What’s happening in Sigidi village?
Sigidi village has been one of the only villages in Amadiba to resist the signing of a community access agreement with Sanral. Community access agreements allow Sanral to survey the area, which involves engaging with residents and installing beacons.
The ACC says any such agreement for Sigidi must be discussed at the Umgungundlovu Komkhulu. ACC says the agreements and installation of beacons amount to depriving residents of land protected by IPILRA.
Sanral says that community access agreements are not mandatory in law and were implemented by Sanral as a transparency measure, and therefore IPILRA is not relevant. Community access agreements are generally signed by the traditional leader, in this case Lunga Baleni and the elected ward councillor after a community meeting. Sanral says the Umgungundlovu Komkhulu is remote, 26 km from Sigidi, and a meeting within Sigidi is more accessible to residents.
On 10 September, a meeting in Sigidi held by the Eastern Cape MEC of public works Babalo Madikizela ended with police using teargas to break up a fight between supporters and opponents of the road. People on both sides who do not live in Sigidi were bussed to the meeting from neighbouring areas.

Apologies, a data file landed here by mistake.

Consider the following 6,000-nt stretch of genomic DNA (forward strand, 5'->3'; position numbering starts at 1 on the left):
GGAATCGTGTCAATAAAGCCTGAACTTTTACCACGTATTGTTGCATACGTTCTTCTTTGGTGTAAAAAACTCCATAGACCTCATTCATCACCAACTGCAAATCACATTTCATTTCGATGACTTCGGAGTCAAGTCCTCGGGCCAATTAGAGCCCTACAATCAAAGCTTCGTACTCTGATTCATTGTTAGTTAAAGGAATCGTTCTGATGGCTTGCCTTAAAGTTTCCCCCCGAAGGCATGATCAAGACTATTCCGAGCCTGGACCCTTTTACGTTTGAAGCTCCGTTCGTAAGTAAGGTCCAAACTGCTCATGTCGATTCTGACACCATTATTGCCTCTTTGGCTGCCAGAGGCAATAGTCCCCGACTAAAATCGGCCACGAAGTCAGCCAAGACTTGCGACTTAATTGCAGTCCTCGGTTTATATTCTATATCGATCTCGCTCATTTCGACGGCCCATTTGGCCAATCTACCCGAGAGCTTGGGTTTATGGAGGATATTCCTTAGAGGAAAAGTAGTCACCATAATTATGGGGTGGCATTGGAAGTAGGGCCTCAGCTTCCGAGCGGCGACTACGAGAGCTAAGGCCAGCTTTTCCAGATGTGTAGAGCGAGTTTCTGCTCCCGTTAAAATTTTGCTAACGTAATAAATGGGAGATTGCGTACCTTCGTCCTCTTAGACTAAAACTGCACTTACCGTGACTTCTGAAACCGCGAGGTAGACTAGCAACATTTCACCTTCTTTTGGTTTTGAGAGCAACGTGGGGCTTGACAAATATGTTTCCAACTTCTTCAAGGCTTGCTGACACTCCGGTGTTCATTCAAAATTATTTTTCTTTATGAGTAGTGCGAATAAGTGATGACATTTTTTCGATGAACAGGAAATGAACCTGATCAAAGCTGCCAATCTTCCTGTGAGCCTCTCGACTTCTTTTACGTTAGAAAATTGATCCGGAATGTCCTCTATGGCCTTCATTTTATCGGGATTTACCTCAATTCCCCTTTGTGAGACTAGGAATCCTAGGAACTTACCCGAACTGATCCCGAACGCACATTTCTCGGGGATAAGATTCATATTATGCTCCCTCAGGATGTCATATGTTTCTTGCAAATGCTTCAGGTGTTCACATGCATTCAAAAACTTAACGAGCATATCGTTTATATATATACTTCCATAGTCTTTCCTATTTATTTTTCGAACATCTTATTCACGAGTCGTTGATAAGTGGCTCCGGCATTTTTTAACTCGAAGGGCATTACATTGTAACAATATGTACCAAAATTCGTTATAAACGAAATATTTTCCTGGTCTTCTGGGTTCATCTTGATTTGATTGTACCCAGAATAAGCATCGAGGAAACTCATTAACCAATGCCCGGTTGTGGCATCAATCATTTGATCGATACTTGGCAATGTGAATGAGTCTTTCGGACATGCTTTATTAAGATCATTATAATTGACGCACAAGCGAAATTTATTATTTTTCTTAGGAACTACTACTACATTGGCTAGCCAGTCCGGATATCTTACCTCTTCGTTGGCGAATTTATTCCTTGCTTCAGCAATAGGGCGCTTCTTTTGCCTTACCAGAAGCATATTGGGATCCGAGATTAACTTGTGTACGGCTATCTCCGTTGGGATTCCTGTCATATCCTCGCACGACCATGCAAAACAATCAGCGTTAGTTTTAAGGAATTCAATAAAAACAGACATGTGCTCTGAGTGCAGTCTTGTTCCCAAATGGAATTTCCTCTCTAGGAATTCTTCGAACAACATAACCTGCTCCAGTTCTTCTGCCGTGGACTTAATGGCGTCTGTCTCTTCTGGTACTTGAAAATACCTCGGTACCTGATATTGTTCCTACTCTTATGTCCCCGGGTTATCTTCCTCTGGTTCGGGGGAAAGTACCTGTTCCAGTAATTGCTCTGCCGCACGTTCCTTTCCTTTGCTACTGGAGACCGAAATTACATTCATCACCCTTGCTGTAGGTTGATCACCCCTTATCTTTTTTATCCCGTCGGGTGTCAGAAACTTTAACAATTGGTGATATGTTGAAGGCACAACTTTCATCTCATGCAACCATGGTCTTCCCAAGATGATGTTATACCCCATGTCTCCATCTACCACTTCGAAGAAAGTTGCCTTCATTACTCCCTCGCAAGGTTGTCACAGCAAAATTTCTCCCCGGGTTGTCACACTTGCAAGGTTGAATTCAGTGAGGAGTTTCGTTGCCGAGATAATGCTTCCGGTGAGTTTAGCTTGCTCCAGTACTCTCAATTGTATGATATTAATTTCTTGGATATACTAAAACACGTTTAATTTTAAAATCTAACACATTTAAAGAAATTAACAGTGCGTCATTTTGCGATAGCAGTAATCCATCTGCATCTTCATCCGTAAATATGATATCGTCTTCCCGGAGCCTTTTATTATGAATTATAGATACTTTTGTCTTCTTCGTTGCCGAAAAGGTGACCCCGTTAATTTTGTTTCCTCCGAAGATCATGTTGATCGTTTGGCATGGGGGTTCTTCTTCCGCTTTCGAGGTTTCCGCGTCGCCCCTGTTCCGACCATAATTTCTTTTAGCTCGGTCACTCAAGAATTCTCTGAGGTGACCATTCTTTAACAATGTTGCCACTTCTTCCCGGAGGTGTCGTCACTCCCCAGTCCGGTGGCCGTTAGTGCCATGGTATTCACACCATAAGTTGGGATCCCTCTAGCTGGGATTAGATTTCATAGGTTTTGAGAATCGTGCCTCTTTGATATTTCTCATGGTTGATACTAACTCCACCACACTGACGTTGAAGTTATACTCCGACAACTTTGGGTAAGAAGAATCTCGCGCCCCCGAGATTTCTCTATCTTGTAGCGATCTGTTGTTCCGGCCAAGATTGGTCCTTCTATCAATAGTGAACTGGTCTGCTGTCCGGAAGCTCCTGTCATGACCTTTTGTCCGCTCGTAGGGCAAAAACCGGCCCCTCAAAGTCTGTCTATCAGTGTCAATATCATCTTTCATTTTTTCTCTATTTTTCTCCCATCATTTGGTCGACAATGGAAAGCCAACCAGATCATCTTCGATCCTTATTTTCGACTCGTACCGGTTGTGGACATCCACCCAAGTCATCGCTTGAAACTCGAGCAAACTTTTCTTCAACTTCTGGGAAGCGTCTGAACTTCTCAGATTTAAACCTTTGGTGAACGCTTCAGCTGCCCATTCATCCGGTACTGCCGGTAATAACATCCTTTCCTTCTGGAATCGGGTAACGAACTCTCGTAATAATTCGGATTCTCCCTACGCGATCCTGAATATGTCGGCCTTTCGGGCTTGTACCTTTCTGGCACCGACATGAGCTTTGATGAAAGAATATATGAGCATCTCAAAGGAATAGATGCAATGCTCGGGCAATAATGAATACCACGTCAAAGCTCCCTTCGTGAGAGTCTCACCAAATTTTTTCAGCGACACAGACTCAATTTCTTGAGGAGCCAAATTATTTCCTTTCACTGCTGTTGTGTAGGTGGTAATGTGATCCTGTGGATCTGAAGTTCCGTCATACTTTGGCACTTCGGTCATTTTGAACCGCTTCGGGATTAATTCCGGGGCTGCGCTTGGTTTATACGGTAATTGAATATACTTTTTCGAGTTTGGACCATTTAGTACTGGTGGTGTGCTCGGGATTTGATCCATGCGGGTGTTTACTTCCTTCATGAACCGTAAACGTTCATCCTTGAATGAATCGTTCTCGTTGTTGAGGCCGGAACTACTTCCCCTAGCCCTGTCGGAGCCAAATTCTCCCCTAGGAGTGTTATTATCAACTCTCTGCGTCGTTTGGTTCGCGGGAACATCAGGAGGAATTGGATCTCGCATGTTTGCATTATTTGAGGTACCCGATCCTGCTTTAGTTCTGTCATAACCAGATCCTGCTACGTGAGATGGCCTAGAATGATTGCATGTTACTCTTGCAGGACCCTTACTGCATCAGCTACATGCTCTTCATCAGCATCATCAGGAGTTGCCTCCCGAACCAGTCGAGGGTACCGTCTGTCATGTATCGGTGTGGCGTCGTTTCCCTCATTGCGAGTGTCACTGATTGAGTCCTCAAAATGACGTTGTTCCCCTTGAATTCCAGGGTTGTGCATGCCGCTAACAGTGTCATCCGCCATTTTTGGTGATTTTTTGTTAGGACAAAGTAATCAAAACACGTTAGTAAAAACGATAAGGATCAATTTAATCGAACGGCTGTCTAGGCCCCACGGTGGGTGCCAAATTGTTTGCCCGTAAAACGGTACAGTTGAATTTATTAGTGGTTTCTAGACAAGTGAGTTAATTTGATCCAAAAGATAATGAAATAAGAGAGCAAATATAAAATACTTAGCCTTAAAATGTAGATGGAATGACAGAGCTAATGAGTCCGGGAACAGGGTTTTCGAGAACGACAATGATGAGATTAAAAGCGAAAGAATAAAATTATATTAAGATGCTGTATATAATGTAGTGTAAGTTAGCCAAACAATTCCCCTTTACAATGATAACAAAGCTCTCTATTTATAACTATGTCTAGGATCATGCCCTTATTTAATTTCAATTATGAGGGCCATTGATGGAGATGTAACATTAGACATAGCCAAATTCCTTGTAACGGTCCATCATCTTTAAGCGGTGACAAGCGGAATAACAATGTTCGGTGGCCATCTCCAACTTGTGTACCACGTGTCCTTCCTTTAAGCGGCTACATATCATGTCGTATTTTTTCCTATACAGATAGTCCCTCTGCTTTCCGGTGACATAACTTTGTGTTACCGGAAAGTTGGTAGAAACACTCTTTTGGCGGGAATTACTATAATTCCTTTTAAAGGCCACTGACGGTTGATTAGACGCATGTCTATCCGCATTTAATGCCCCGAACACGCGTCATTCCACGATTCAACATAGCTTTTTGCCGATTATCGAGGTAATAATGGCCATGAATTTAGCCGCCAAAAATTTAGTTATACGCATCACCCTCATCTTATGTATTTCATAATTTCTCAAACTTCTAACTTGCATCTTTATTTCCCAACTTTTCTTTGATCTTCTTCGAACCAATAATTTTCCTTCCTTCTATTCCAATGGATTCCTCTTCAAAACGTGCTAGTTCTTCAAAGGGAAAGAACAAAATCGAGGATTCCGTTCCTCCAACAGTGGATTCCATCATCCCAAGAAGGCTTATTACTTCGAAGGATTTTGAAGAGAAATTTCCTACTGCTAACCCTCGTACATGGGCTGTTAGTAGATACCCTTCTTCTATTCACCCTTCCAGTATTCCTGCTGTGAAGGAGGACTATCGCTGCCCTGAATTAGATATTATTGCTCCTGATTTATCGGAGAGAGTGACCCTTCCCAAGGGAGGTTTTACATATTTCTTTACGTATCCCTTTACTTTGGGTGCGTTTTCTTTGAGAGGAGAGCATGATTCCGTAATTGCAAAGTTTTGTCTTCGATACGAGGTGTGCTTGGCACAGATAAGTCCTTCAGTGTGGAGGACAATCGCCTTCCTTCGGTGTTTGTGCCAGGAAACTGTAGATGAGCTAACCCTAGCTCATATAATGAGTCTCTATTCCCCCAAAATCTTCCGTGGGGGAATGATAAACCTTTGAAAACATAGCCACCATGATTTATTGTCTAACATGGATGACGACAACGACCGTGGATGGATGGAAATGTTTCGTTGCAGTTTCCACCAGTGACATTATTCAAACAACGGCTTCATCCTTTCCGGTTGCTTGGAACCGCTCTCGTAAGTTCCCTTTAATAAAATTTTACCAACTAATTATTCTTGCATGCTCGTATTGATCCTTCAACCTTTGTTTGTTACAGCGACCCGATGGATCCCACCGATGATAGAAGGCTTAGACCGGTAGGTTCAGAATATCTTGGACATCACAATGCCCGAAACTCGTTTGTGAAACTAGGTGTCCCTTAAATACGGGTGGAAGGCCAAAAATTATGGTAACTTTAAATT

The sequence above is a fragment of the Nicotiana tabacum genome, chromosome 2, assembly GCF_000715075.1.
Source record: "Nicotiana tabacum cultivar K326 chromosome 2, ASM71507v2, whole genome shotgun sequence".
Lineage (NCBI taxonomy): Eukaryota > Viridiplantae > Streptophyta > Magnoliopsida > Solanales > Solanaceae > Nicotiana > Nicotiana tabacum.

A smaller stakeholder meeting later in the day went ahead. It was unclear at the time whether a community access agreement had been signed. SANRAL told GroundUp in October that it had been signed but could not provide us with a copy of the agreement.
Sanral says its attempts to engage with residents in October were disrupted by the ACC.
Which Komkhulu is the right one?
Both Sanral and ACC accuse one another of ignoring resolutions at the Dangeni Komkhulu, which presides over land issues for the inland region of Amadiba.
Sanral says that they have met leaders and stakeholders, including the ACC, at the Dangeni Komkhulu and have obtained consent for the road to be built as currently planned.
The ACC says they are not aware of such a resolution and their requests to Sanral for a record of the resolution were ignored. Sanral could not provide GroundUp with records of the resolution.
The ACC also accuses Sanral of ignoring a decision at the Dangeni Komkhulu that work on the toll road would halt until a consensus over the route is reached and also maintains that the decision should be made at the Umgungundlovu komkhulu, not Dangeni.